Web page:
Project Management Best Practices

The individual who was born to be a project manager is a rarity. If you've been given the title (and the responsibilities that go along with it), you may have had little or no prior training. Your expertise may be in traditional management or the specific subject matter or technical knowledge needed for the project at hand. Some quick studying, a little consulting and some common sense would probably allow you to muddle through the project management process.

But there are other actions you can take to be truly effective. The following represent best practices for meeting project challenges head on -- and emerging victorious.

Build a Solid Team
According to Scott Berkun, a former Microsoft program manager who's now a consultant based in Seattle, Wash., the best way to manage a project and complete it successfully is to select an "all-star" team. "You do always want stars -- provided they are stars that will fit with the team," he says. "If you can't find a star that fits the team, you want the best possible person that does fit."

But Jeff Davidson, executive director of the Breathing Space Institute in Chapel Hill, N.C., has a different view. "The best single measure to ensure that team members stay on track and on time is really to assemble a team composed of individuals who have a demonstrated history of doing just that," he says.

Chart Your Progress
In most cases, however, your team is assigned to you, and the best method for keeping a team on track -- and communicating clearly -- is to post a graph that shows project progress and has each person's progress charted in some way. This way, says Davidson, "everyone can look up on the chart and see what everyone else is doing."

But this method only works when the project manager has already plotted out realistic assessments of what each team member can offer, says Davidson. In this way, goals and milestones are achievable. (article continues)

Keep in Touch
According to Davidson, the project manager must meet with each team member on a regular basis to achieve this. Every team member must be asked what roadblocks they anticipate, if they're on track with goals and milestones, and what kind of support they need. "The onus is on the team member to ask for support, and to pick up the slack if they didn't ask for support and are creating a roadblock," he says.

A chart that plots the entire project "works so well that you don't have to even talk about needing to stay on track," Davidson says. He cautions that when working with talented people, project managers should be on the lookout for overconfidence, which may lead team members to understate the amount of time a task will take. The best method for addressing this tendency is to allocate about 25 percent more time than the team member(s) estimate. "If they think it's going to take ten hours, you should budget twelve-and-a-half hours," he says.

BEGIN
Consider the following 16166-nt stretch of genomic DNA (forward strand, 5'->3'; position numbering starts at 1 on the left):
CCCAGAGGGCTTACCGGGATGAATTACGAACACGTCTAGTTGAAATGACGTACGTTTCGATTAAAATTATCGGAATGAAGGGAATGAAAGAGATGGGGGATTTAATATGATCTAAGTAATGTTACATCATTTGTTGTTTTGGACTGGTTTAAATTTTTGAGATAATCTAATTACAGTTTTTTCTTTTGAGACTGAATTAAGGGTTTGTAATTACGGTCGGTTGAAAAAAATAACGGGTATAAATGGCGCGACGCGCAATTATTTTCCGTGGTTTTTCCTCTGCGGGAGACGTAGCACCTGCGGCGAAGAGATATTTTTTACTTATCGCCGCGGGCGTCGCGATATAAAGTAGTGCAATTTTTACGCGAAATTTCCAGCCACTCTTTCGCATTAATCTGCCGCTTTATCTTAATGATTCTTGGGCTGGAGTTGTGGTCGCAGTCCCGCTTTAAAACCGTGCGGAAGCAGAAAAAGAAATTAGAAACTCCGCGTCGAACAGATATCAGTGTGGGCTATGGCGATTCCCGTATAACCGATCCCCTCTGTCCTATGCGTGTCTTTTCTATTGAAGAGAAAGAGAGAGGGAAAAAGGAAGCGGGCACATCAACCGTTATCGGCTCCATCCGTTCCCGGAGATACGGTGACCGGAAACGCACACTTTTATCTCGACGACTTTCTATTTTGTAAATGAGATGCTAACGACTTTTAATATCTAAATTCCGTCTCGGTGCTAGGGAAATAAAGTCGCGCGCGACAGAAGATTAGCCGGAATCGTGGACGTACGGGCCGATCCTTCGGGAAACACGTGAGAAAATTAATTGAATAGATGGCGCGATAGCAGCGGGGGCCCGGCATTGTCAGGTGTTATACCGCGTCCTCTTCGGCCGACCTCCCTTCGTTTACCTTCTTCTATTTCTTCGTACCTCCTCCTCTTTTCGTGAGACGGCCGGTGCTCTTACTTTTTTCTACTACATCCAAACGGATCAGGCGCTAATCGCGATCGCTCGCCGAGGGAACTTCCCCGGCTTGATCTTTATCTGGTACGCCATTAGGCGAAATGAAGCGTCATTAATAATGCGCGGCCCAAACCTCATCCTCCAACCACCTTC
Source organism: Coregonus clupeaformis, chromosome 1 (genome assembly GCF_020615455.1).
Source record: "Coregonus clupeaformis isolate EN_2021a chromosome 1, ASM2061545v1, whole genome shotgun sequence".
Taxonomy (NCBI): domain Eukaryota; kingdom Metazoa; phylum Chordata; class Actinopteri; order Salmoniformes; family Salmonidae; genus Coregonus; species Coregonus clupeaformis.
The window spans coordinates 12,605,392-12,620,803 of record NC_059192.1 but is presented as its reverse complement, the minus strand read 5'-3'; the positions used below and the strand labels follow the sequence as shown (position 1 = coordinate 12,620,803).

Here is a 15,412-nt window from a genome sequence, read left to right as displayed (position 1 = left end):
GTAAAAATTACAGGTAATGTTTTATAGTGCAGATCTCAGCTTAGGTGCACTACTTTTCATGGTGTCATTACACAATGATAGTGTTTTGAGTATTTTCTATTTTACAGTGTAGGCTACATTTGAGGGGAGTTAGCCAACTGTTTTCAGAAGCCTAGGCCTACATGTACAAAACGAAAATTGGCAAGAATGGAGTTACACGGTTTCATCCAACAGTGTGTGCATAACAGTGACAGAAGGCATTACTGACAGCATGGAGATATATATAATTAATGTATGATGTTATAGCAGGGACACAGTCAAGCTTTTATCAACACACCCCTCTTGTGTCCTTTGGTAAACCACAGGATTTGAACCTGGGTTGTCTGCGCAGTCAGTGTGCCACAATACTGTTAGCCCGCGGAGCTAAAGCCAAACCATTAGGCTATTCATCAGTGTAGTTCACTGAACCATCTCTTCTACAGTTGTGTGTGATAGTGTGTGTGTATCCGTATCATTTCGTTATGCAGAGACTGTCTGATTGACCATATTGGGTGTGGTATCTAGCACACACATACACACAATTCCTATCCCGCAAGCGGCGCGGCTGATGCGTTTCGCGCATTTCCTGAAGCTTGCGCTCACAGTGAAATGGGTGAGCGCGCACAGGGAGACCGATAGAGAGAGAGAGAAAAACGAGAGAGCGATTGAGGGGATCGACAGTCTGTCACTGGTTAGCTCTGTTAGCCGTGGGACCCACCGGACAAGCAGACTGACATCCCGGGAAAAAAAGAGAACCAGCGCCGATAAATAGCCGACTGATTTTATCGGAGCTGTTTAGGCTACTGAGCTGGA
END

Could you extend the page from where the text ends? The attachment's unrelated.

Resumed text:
Create a Risk Plan
Rick Brenner of Chaco Canyon Consulting in Cambridge, Mass., argues that the key factor in developing a plan and ensuring that the team members will stay on track and on time is a good risk plan. A risk plan is an examination of what could go wrong during the project, and the costs in time and money to correct for those things.

"You hardly ever see one," says Brenner. "There's a certain reluctance to look at the dark side, and project managers are uncomfortable thinking about risk in general." The risk plan will, most importantly, factor in turnover effects -- the impact, for example, of unexpectedly needing to train new personnel or outsource tasks or positions. (article continues)

Achieve Consensus
David Maxfield, the vice president of research at Vitalsmarts in Provo, Utah, believes that communication is the key to a team's success, and it all starts with buy-in. "Everyone on the team must agree on and share the business case, and feel there's a clear business imperative," he says. Part of the agreement must also center around the roles of team members -- their responsibilities and the steps needed to complete their deliverables on time.

Davidson agrees that being in on the groundwork is key for participants. But how do you get buy-in? You may not, but you can get consensus on the project plan. "If you have one person who is reticent, you ask them to go along with you and when indicators emerge, you'll take action based on their forewarning," says Davidson. "You can even have a contingency plan."

But after that initial step, says Maxfield, "The challenge is discussing your concerns early and often enough to catch problems before they get out of hand. You need to have frequent crucial conversations. Don't wait for concerns to get big." Crucial conversations aren't part of a formal process, but they can be the most critical tool for keeping a project on track and on time. "If you don't have these conversations, no amount of structure can save you," he says.

Discussing areas of conflict can be daunting, but that doesn't mean the conversations shouldn't be encouraged. "Project managers can make it clear that they are approachable, and let team members know they'll be talking to them frequently to offer support, check up on status, etc." And along the way, they can encourage team members to bring concerns to the project manager, says Maxfield.